Cardboard has a variety of Virtual Reality experiences available on the Google Play Store. You can find apps within the Cardboard App too, which houses the VR demonstration and 360-degree video apps. Because there are so few input methods available for cardboard, many of the following apps don’t seem to reach their potential.
Google’s own demo is the most beautiful, but notably bereft of user interaction. You drop into the demo in a valley overlooking the ocean, in a beautiful polygon visual aesthetic. You can interact with a menu of which you can choose to go to a Tutorial, Tour, Exhibit, My Videos, Photospheres or Arctic Journey. The most notable example is Arctic Journey, a full-on demonstration of what VR can do. Split into 7(?) parts; Arctic Journey demonstrates VR’s ability to embed users in environments and feel like you’re an observer in the world. My favourite demonstration is the Create chapter, where you target the ground and press the trigger to spawn plants in the world. Create is all about that feeling of Zen, like you’re somewhere else; there’s something about growing plants with my eyes makes me so relaxed.
An entertaining game by Archiact Interactive Ltd, Lamper VR is a “VR endless runner” game where you play as a bee buzzing through endless tunnels, avoiding obstacles and collecting candy. Lamper VR can be controlled purely by sight alone; you change the bee’s position by tilting your vision along the X and Y axis. As far as VR games go, it’s minimalist and easy to enjoy while nesting some caveats. For one, users (like myself) might find it disorientating and nauseating to be floating so quickly through these tunnels as a disembodied head behind the bee. Secondly, the camera moves when your head only tilts, and turning your head 180 degrees will move and rotate the camera around to the other side, which while your body is still stationary will likely make you very dizzy.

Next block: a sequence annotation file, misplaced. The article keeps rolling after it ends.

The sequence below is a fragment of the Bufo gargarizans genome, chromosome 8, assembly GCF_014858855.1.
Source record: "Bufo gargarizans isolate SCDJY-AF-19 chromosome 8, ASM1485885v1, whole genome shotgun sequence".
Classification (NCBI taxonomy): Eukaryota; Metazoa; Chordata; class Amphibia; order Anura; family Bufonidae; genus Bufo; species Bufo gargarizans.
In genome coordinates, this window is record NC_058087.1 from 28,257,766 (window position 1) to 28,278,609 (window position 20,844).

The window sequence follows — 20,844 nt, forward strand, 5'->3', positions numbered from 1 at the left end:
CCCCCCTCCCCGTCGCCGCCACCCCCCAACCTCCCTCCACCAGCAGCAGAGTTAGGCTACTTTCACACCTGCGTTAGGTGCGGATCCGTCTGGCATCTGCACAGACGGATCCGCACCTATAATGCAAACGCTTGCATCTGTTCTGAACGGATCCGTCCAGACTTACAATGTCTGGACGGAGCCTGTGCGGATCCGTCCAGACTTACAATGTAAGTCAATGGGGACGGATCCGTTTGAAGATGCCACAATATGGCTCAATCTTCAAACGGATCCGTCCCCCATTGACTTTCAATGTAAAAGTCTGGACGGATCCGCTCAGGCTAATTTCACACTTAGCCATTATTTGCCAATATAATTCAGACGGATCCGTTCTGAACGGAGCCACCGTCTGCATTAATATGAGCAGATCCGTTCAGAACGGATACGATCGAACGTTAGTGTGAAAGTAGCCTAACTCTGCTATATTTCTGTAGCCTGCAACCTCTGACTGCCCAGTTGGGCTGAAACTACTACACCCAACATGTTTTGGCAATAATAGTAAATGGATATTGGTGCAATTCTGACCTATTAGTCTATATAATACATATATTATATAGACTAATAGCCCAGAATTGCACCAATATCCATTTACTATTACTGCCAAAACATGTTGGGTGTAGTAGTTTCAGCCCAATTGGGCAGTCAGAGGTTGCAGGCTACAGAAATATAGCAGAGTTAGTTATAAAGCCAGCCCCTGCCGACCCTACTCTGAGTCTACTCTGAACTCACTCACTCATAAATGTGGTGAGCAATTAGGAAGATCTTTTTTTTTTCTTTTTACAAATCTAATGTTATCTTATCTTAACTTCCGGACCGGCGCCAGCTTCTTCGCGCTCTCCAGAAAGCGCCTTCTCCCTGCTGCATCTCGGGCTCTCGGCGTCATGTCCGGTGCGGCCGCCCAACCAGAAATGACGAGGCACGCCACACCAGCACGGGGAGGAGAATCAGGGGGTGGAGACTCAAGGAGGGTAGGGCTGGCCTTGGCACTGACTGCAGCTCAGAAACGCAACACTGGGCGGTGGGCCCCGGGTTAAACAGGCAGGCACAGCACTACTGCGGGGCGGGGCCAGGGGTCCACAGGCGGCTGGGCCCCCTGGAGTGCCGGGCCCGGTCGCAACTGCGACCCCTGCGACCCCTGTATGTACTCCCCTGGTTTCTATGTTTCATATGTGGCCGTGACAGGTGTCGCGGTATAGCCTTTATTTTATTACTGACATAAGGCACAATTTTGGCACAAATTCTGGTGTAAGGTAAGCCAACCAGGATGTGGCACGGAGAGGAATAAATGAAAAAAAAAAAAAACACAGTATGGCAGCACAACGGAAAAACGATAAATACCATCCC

Wizard Academy is another simple VR game by Realiteer Corp. In Wizard Academy VR, you play as a wizard learning the ropes. Wizard Academy VR can be played with a variety of control schemes, and innovatively uses the accelerometer to walk by bobbing your head (or by walking on the spot). You aim and shoot by pointing your head. While interesting, the game still falls under the same issues that affect the other Cardboard experiences – the performance isn’t comfortable enough and the limited control scheme makes it hard to naturally and comfortably play the game.
The Play Store has a number of VR experience to give you a taste of what VR can do:
Tuscany Drive is a VR experience that puts you out the front of a beautiful lakeside house. By looking at your feet, you toggle “walking” and walk about the observe the environment. There is nothing to interact with in this demo, and as such is purely an “experience” rather than a game.
Street View features a collection of Photospheres (Google’s spherical photography feature) in which you can strap on a VR headset and observe. It’s quite an inoffensive use of VR to place users in a scene, but there’s no depth perception beyond the “sphere” so users that want some greater depth perception can find it in the Google Earth VR component of the Cardboard Demos.
It’s worth noting that transferring to VR mode on my Nexus 6P put the display into a low-motion-blur mode, using backlight flickering. I haven’t been able to turn this feature off, because it is very painful to look at and is prone to causing headaches and eyestrain.
Overall, Google Cardboard can’t hold a candle to the VR juggernauts Oculus and HTC & Valve. With its limited hardware, mixed performance and lack of “must have” VR experiences, Cardboard is likely to give first-time users a poor first impression on VR overall.
But Cardboard still brings the fundamentals to the table. Objects have proximity; some experiences make me feel entirely nested in their worlds. It’s such a shame that Cardboard has so little to bring it up to spec with the rest of the industry.
Google is acutely aware that Cardboard isn’t a competitor for VR. At Google I/O 2016 they unveiled their next generation Android Virtual Reality platform Daydream. Daydream will arrive on new mobile hardware in Spring and bring with it an entirely new platform for getting and interacting with VR content. Daydream introduces a new controller, similar to the Wii Remote, which enables more nuanced and natural interaction with games and applications. Daydream-ready phones will also address my core concerns of Cardboard, in particular, the lack of sustained performance and capable display technology.
I’m excited to see how Daydream impacts the future of VR for both phones and computers. While not everybody has a VR-capable computer, people might soon have VR capable carrier-subsidised smartphones. Soon, hundreds and thousands of people might have an entry-point into VR, and find a variety of thoughtful, entertaining content at its heart.